This brings me to La La Land. This connection between Mia and Sebastian was ah nothing more than a fling. Chemistry? Sure. Love? Not even close. I doubt either cared about the other more than ah themselves.  Their respective dreams were both more important than ah either one of the was to the other which is why they were so quick to drop the relationship once ah Mia left for France.  I guess Sebastian driving all that way to ah tell Mia she got a callback is something of an act of selflessness, but ah really that's it. They didn't care about one another. If they did, they'd ah work to stay together. Sebastian could have put his work on hold if he loved her. She could have ah worked him into her newfound fame. No. They were just detours to something else. It's superficial. Its weak. Maybe that's the point.  Maybe it never was meant to be more than a fling. That's fine but ah don't ask me to care.

I wholeheartedly agree with your Office remarks, but I dunno about La La Land in this case. The entire ending of La La Land shows the immediate regret Sebastian has in his eyes in not staying with Mia and delves into that emotion, putting it on stage. It's easy to blame Sebastian because he chose to live out his dream instead of being with his potential dream girl (which you accurately point out as selfishness) and in a way they are both in it for themselves. But, Sebastian realizes that his dream was futile if he couldn't share it with the one he truly cared about. He realizes that in the end he made the worst mistake of his life by not accepting the fact that maybe he should have let go of his selfish dream in order to support the one he loves. That piano song he played at the end of the film is the same as the beginning not because she met him and he wanted to play it one last time for her. Instead, he played it because he was at his lowest point again, just like he was in the beginning of the film when she first sees him playing. That's why in his head we see that after he played his song he embraced Mia immediately when she introduced herself, rather than coldly shrugging her off like he did in actuality. We see in his head that he realizes that his dream has only been dragging him down as luggage his entire life, that's why he hates associating with people and getting attached to them because he perceived it as another barrier that got in the way of his dream. In the end, he achieved his dream with the cost of letting the love of his life go and he immediately sees the mistake in this.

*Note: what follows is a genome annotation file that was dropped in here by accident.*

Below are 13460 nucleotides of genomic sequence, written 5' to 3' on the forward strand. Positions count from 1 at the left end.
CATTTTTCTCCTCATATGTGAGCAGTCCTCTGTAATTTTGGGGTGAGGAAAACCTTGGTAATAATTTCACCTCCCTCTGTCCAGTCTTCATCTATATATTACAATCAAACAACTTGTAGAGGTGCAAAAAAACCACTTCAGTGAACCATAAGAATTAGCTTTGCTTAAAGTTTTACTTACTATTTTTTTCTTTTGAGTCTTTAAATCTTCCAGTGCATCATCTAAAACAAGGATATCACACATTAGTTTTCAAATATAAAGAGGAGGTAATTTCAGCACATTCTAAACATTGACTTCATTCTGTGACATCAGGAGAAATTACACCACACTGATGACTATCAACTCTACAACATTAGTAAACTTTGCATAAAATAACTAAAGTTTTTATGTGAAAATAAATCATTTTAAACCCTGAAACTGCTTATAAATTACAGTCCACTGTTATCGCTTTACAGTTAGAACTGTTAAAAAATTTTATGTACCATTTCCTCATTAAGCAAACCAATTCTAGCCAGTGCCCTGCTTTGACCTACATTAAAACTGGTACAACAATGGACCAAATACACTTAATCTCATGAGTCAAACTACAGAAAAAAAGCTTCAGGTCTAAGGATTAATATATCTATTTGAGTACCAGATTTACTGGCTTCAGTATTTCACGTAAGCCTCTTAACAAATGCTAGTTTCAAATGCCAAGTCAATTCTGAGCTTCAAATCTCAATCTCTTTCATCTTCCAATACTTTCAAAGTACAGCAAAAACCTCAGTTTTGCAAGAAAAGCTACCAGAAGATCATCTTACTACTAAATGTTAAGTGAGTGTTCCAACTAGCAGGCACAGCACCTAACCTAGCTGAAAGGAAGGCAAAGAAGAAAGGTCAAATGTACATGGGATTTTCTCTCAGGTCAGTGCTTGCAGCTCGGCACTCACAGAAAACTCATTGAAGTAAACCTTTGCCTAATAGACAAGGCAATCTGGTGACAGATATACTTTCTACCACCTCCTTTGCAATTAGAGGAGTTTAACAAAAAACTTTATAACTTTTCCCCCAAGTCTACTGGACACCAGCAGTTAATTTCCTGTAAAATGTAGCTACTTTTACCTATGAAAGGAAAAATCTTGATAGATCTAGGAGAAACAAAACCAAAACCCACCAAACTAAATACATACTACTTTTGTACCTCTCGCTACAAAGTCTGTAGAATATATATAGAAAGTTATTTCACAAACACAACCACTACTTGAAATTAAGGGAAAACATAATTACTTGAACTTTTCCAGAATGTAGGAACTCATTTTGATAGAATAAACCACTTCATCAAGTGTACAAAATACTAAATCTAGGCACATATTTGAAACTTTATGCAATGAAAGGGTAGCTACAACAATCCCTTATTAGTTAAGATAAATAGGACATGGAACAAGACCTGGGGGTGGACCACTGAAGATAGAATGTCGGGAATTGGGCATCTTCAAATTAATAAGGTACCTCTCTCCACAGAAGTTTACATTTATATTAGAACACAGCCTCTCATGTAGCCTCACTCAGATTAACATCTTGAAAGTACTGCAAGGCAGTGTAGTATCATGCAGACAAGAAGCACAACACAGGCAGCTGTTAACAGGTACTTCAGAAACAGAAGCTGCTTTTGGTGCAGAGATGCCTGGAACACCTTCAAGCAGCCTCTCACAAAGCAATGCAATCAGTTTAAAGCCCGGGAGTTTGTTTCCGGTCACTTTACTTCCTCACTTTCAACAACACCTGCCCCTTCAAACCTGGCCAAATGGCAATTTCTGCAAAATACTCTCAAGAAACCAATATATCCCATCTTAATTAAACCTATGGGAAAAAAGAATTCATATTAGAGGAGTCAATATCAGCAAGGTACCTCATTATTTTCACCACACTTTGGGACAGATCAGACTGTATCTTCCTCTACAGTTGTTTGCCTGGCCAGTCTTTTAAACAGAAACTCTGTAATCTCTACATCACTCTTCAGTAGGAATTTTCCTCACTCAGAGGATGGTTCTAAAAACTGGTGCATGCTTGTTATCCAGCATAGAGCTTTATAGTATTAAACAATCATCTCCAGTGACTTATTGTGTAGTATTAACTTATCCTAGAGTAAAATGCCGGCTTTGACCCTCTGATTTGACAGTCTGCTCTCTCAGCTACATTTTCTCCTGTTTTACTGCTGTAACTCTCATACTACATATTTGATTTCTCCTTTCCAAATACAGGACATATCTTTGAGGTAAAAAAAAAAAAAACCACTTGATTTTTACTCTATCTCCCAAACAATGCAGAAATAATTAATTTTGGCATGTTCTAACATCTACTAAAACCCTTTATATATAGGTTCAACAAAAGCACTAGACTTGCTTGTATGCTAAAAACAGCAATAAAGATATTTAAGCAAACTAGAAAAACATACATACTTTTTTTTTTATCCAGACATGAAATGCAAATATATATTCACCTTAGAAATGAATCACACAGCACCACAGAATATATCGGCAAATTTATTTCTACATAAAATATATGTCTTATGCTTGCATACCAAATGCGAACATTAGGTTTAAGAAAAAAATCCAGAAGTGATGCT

I don't think we were supposed to think of both of these protagonists as anything but selfish and I believe the point of the film was to get us to believe that it was just a fling and they were together only to prop each other up for their respective dreams. We weren't supposed to really care for them in a conventional way as we see them only in an aesthetic way, kind of like the way the film is presented in its style. There is no emotional core that drives either of them. The thing that truly elevates La La Land in this case is the ending for that very reason. It turns itself in a 180 arc and tells us that maybe these characters were wrong in being selfish and should have made better choices. It ultimately doesn't matter because that's just how life goes on. We make idiotic mistakes because at the moment it seemed like the only option and you may call it ignorance or even selfish, but it's definitely something everyone can relate to at one point in their life and it's something that people can realize in the future and acknowledge the futility of their actions.

It could also be said that Sebastian allowed the relationship to end partly to let Mia pursue her career, which is pretty damn selfless, I'd say. They consistently encourage one another despite the fact that they lose confidence in themselves. I wouldn't call them "selfish" so much as just strong-willed and stubborn.

That wouldn't make sense since she gave him a choice. He was the one to choose his dream over his love. The end when he imagines himself being with her doesn't change her dream at all nor does it collapse her entire career.

Well, are you saying that the ending is actually what would have been? It seemed 100% hypothetical to me. Who knows how things would have worked out if they'd actually stayed together?

No, I'm not saying that at all. I'm saying that she's the one that gave him the choice and he chose. In the end he sees that he chose wrong.

(I guess I should say spoilers ahead, but the cat's probably out of the bag on this one anyway.)

Ah... well, I might have to see the film again, but the way I remember that scene, it felt like he was trying to choose what was best for both of them. His own career was probably a factor, and he could have risked it by going to Paris with her... but the way I saw it, the relationship got them through a very difficult time in both of their lives, so it wasn't purposeless. It wasn't until later that they realized it could have been a lot more, but I'm not prepared to call either of them selfish just for that. To me, the whole relationship felt very much like Annie Hall, which similarly portrayed a transitional period in the lives of its characters. The fact that they don't end up together at the end makes them flawed, and by extension more realistic and human.

I'm not defending their choices. I'm just saying it's not as clear-cut as you guys are making it out to be. There's no real right or wrong here.